The information on this page does not contain a record of our trading prices, or an offer of, or solicitation for, a transaction in any financial instrument. IG accepts no responsibility for any use that may be made of these comments and for any consequences that result. No representation or warranty is given as to the accuracy or completeness of this information. Consequently any person acting on it does so entirely at their own risk. Any research provided does not have regard to the specific investment objectives, financial situation and needs of any specific person who may receive it and as such is considered to be a marketing communication.
It’s difficult to know exactly why both the ISM Manufacturing and Non-Manufacturing PMIs took such a dive in August, but it does now look to have been only a temporary blip and the path to a December rate rise from the Fed is looking increasingly comfortable. The Bloomberg WIRP bond market implied probability of a December rate hike moved to 65% after starting the week at 51%.
However, this did not provide much of a boost to the US dollar index, which closed the session largely unchanged. Although the USD did see a big 0.7% gain against the Japanese yen as the rally in oil prices and the drop in the VIX reduced demand for safe haven assets.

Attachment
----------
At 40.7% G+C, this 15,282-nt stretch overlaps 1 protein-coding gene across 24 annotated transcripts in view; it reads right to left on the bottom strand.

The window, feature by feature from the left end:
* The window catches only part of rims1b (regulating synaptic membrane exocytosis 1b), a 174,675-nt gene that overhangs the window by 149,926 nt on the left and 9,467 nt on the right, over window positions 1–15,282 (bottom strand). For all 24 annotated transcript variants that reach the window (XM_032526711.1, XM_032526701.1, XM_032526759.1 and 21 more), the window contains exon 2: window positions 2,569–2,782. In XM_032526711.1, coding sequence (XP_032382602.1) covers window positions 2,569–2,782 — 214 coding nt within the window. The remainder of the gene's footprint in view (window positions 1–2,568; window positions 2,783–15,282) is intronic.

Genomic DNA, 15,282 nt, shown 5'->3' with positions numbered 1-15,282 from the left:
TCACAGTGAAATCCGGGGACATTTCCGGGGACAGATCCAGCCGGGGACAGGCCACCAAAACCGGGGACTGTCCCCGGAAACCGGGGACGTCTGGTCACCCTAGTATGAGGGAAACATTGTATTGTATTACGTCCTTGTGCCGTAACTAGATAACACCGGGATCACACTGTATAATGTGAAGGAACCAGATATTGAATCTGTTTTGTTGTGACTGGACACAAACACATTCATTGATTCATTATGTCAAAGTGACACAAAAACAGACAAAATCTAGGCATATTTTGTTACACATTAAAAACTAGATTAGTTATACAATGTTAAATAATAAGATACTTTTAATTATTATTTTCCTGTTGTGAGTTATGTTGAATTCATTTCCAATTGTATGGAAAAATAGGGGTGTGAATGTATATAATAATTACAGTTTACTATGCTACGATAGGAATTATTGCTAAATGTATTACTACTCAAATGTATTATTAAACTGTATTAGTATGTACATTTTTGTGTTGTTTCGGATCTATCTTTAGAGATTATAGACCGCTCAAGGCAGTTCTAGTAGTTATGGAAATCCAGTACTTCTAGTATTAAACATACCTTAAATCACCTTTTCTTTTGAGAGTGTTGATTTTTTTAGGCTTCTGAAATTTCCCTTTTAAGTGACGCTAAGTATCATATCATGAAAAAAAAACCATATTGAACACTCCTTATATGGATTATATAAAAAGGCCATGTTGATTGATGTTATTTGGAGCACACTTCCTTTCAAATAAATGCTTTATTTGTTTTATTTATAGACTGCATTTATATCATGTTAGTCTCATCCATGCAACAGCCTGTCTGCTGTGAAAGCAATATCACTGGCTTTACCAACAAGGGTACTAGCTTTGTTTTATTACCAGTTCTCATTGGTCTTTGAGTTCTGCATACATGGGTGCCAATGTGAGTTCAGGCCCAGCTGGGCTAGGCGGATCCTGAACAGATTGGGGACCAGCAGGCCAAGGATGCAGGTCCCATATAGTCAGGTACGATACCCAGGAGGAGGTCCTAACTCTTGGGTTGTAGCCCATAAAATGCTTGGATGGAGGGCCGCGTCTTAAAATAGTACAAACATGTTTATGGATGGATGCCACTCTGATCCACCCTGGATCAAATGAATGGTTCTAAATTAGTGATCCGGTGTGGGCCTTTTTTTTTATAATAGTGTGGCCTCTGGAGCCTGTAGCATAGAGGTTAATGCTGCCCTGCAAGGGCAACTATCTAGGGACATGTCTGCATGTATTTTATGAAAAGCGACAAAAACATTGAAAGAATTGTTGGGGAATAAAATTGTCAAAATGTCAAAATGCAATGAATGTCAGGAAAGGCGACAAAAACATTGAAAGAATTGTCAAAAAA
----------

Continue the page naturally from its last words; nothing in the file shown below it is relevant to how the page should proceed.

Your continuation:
The Aussie dollar lost 0.06% to US$0.7616, but it dropped to an intra-session low of US$0.7593 immediately after the ISM PMI release. More serious drops in the Aussie dollar are being protected by the rally we’ve seen in commodities. But should commodities prices pull back, the prospect of a December rate hike from the Fed could start to push the Aussie dollar back to its May levels of US$0.72-0.73.
The US EIA crude oil inventories provided another 2.2% gain for WTI oil overnight. Crude oil inventories declined for their fifth straight week, declining by roughly 3 million barrels against market expectations for a 1 million barrel increase. This provided further optimism to the market alongside speculative hopes from the Venezuelan oil minister that OPEC and Non-OPEC could commit to a 1.2 million barrel per day supply cut.
WTI oil moved to within a hair’s breadth of the key US$50 level, closing at US49.74. Although given the huge burst in supply we saw after oil popped above US$50 last time, it does seem like it’s difficult to sustain these levels without a more comprehensive supply cut deal.
The gains in the oil market were the main driver of the S&P 500’s 0.6% gain. The oil price gain helped see the energy sector rally 1.8% to be the best performer, closely followed by a 1.6% gain in financials after rate hike expectations continued to firm up.
The 0.7% gain in the Bloomberg Commodity Index was primarily driven by oil, but copper also saw a 0.2% bounce. And despite the strong US data, the gold price managed to close the session relatively unchanged.
Most of the Asia-Pacific markets look set to open higher. But the 0.7% drop in the Japanese yen will be welcomed by Japanese equities, which look set to open 0.8% higher.